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Initial Patterns of Prescription Opioid Supply and Risk of Mortality Among Insured Adults in the United States.

Abstract

Among insured adult patients with noncancer pain, incident chronic POS was associated with a significantly increased risk of all-cause mortality over at most 1 year of follow-up. Because these results may be susceptible to bias, more research is needed to establish causality.

This retrospective observational cohort study used de-identified, administrative health care claims data from a large national insurer (Optum Clinformatics Data Mart) from 2010 to 2015. Participants included insured, cancer-free adults prescribed opioid analgesics. Prescription opioids received during the first 6 months of therapy were used to categorize initial patterns of POS as daily or nondaily. Cox regression was used to estimate the association of initial patterns of POS with all-cause mortality within one year of follow-up, adjusting for baseline covariates to control for confounding.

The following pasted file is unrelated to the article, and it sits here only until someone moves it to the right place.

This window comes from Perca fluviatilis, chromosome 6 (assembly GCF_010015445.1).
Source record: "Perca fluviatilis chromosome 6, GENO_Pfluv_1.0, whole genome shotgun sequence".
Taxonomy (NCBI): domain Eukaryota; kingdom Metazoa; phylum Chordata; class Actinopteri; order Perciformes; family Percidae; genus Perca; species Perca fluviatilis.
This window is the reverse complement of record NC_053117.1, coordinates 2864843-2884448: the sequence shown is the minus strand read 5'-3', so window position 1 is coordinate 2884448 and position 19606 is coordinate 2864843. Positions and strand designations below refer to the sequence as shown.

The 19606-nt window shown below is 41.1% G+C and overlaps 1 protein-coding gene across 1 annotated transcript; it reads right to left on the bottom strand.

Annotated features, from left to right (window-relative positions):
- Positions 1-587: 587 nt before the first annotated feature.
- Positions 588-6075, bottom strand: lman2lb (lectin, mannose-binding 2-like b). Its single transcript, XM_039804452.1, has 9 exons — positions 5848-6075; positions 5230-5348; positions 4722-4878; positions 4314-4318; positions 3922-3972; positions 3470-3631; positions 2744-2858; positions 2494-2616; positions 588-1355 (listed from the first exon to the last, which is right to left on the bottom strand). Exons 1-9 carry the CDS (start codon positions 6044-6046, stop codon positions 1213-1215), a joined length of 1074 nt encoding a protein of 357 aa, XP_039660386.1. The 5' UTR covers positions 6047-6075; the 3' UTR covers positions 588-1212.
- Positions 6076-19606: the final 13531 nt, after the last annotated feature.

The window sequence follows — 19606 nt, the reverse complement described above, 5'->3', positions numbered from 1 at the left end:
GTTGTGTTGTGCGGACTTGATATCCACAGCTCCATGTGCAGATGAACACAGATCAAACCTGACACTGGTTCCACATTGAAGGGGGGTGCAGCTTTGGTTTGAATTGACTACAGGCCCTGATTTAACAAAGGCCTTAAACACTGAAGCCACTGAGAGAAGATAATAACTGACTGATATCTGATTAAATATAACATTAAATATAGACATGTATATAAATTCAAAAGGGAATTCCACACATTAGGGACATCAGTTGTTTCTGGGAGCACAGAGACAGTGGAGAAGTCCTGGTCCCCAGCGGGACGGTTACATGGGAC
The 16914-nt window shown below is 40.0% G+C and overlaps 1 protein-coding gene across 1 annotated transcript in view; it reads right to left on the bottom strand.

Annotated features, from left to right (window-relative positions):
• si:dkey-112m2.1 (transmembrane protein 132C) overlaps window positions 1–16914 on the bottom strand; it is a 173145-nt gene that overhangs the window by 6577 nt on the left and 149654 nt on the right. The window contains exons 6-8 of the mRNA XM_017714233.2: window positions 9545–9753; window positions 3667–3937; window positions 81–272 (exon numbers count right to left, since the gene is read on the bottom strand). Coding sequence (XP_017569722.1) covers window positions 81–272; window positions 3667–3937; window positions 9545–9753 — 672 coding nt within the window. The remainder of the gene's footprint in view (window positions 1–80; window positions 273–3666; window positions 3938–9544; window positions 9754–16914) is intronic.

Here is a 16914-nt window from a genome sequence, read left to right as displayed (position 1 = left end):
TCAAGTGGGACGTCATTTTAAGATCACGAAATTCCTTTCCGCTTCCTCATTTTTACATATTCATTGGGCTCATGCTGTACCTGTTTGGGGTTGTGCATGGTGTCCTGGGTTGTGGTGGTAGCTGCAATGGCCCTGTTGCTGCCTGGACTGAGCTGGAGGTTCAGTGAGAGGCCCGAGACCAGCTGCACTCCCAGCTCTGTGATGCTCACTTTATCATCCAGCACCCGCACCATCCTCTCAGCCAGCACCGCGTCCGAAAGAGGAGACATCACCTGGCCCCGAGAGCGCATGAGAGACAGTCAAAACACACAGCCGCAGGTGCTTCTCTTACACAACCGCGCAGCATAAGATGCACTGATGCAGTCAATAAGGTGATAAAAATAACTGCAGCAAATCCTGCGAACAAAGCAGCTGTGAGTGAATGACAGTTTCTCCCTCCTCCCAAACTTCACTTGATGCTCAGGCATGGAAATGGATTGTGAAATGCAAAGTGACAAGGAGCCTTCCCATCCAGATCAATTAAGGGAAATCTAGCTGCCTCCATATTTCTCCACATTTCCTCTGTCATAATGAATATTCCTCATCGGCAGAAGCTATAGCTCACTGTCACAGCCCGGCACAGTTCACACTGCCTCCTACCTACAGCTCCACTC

To examine the association between initial patterns of prescription opioid supply (POS) and risk of all-cause mortality among an insured opioid-naïve patient population in the United States (US).

A total of 4,054,417 patients were included, of which 2.75% had incident daily POS; 54.8% were female; median age was 50 years; mean Charlson comorbidity index (CCI) was 0.21 (standard deviation = 0.77); and mean daily morphine milligram equivalent was 34.61 (95% confidence intervals: 34.59, 34.63). There were 2068 more deaths per 100,000 person-years among patients who were prescribed opioids daily than nondaily. After adjusting for baseline covariates, the hazard of all-cause mortality among patients with incident daily POS was nearly twice that among those prescribed nondaily (hazard ratio [HR] = 1.94; 95% confidence intervals: 1.84, 2.04).

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